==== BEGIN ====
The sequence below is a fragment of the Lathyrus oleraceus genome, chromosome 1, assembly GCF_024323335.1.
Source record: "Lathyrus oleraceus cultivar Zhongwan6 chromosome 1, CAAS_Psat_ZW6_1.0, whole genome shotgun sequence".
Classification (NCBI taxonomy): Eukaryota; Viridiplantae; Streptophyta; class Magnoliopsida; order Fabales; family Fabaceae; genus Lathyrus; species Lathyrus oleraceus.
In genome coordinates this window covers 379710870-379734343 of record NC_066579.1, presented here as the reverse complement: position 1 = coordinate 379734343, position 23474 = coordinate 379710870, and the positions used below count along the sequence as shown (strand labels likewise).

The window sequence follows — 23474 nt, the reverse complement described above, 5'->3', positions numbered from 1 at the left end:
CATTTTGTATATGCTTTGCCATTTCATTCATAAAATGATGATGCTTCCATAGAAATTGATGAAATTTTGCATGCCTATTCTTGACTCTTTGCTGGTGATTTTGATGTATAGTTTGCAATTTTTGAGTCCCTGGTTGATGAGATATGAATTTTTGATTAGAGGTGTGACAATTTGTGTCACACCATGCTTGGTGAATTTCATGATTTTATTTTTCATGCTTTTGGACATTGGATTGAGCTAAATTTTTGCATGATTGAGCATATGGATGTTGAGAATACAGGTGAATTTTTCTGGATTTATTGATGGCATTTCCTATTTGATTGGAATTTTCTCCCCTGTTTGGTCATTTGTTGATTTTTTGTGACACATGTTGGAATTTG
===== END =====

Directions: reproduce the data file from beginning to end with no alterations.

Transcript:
The sequence below is a fragment of the Lathyrus oleraceus genome, chromosome 1, assembly GCF_024323335.1.
Source record: "Lathyrus oleraceus cultivar Zhongwan6 chromosome 1, CAAS_Psat_ZW6_1.0, whole genome shotgun sequence".
Classification (NCBI taxonomy): Eukaryota; Viridiplantae; Streptophyta; class Magnoliopsida; order Fabales; family Fabaceae; genus Lathyrus; species Lathyrus oleraceus.
In genome coordinates this window covers 379710870-379734343 of record NC_066579.1, presented here as the reverse complement: position 1 = coordinate 379734343, position 23474 = coordinate 379710870, and the positions used below count along the sequence as shown (strand labels likewise).

The window sequence follows — 23474 nt, the reverse complement described above, 5'->3', positions numbered from 1 at the left end:
CATTTTGTATATGCTTTGCCATTTCATTCATAAAATGATGATGCTTCCATAGAAATTGATGAAATTTTGCATGCCTATTCTTGACTCTTTGCTGGTGATTTTGATGTATAGTTTGCAATTTTTGAGTCCCTGGTTGATGAGATATGAATTTTTGATTAGAGGTGTGACAATTTGTGTCACACCATGCTTGGTGAATTTCATGATTTTATTTTTCATGCTTTTGGACATTGGATTGAGCTAAATTTTTGCATGATTGAGCATATGGATGTTGAGAATACAGGTGAATTTTTCTGGATTTATTGATGGCATTTCCTATTTGATTGGAATTTTCTCCCCTGTTTGGTCATTTGTTGATTTTTTGTGACACATGTTGGAATTTG